Feb 26

Ageing Uk Population Is Financial Ticking Time Bomb

The chairman of the Life Trust, a new group set up to address the concerns of our ageing society, has stated that our increasingly older population is a ticking time bomb.

Life Trust chairman and former Conservative minister, Lord Hunt of Wirral, said that people in the UK were very good at living lengthy lives, but poor at making key financial decisions to fund their later years. In order to combat this problem, Lord Hunt said that the possibility of more innovative savings schemes should be explored.

As the number of pensioners will overtake the number of children in the UK in the next two years, the formation of the Life Trust is essential. Lord Hunt explains: Many people simply do not realise the scale of the financial impacts associated with increasing longevity, and it is precisely this sentiment that lies behind the Foundations formation. We are today pledging to take a leading role in providing people and institutions with the knowledge they require to face up to the fact we are all living longer. This is not an issue which is going to go away, and we want to play our part in diffusing the ticking time bomb of longevity.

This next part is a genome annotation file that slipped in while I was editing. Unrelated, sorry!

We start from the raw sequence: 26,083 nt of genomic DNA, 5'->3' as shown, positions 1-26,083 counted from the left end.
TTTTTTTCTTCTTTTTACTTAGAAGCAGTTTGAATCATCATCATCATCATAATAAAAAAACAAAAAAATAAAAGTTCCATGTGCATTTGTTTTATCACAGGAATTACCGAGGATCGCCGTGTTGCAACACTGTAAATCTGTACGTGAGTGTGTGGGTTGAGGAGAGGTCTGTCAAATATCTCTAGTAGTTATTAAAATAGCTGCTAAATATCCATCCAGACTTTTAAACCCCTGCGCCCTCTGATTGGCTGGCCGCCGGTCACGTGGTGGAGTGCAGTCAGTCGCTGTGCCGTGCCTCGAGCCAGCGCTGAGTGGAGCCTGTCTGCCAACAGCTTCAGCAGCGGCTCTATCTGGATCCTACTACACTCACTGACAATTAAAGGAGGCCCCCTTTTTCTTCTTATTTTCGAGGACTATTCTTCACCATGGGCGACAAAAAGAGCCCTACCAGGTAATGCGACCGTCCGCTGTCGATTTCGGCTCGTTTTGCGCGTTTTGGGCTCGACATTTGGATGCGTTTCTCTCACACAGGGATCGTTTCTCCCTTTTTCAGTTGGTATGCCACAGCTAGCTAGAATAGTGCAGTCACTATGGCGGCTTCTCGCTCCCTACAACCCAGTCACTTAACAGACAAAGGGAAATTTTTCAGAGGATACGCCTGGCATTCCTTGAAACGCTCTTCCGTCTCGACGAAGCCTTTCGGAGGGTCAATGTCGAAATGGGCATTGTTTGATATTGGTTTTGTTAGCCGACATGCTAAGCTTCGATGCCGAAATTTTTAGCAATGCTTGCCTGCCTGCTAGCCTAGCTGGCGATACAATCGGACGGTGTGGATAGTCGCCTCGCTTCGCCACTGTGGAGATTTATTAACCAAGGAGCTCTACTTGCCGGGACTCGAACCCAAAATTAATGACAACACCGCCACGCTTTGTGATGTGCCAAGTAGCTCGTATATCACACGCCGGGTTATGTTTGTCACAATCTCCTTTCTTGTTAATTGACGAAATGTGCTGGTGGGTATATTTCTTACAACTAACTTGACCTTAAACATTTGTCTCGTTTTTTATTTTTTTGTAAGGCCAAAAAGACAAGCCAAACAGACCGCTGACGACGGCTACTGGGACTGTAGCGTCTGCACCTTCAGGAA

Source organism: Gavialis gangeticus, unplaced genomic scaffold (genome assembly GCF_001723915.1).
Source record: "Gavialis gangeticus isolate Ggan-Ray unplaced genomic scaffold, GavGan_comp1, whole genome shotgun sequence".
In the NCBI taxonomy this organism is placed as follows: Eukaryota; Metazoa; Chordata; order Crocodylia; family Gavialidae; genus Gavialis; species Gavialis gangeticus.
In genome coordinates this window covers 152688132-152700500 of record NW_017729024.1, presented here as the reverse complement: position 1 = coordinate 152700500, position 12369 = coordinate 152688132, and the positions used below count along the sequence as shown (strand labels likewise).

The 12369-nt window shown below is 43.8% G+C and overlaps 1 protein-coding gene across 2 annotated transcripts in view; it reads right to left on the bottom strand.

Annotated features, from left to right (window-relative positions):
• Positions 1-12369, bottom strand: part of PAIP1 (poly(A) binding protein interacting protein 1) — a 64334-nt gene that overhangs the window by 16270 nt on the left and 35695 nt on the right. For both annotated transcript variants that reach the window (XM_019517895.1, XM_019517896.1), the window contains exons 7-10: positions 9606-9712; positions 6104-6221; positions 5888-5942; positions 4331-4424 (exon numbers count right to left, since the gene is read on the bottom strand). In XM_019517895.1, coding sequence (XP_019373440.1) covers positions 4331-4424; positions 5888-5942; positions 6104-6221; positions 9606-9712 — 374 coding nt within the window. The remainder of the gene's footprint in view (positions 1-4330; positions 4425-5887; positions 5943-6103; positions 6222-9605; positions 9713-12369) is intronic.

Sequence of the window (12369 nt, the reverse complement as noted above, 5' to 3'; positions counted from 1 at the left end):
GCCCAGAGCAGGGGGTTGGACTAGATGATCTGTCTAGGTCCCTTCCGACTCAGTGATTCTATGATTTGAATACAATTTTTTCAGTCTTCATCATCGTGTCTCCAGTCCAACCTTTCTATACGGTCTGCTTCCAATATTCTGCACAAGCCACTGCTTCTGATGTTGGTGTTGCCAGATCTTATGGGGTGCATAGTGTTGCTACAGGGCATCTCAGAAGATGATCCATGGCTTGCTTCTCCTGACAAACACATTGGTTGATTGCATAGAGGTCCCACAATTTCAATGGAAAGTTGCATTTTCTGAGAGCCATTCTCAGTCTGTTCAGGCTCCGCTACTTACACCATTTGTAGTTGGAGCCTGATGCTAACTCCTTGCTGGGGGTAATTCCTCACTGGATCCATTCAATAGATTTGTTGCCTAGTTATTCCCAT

Mike Lake, Life Trust Foundation director and CEO of Help the Aged, echoed this sentiment. He said: A person aged 55 today has a one in two chance of living to 90 and a one in four chance of living to 95. The fact is that the UKs population is growing older by the day we are all, on average, living longer – and this has alarming consequences for both society and the individual. More than ever we need to be aware of the implications of living a long life, and a vital part of this is for people to consider their longevity hand-in-hand with their future finances.

The Life Trust Foundation has been established to investigate the financial implications of an older population. Experts from Oxford University will join the not-for-profit foundation in order to analyse all current research on financial issues surrounding longevity. The group will also carry out research that looks into the ways other countries are coping with the economic challenges posed by an ageing population.

In addition to this, it is thought that the group will set up a dedicated consumer panel of older people aged between 60 and 85. They will use this panel to analyse the money, health, lifestyle and relationships of retired people in the UK, and their findings will be presented at a seminar in the autumn.



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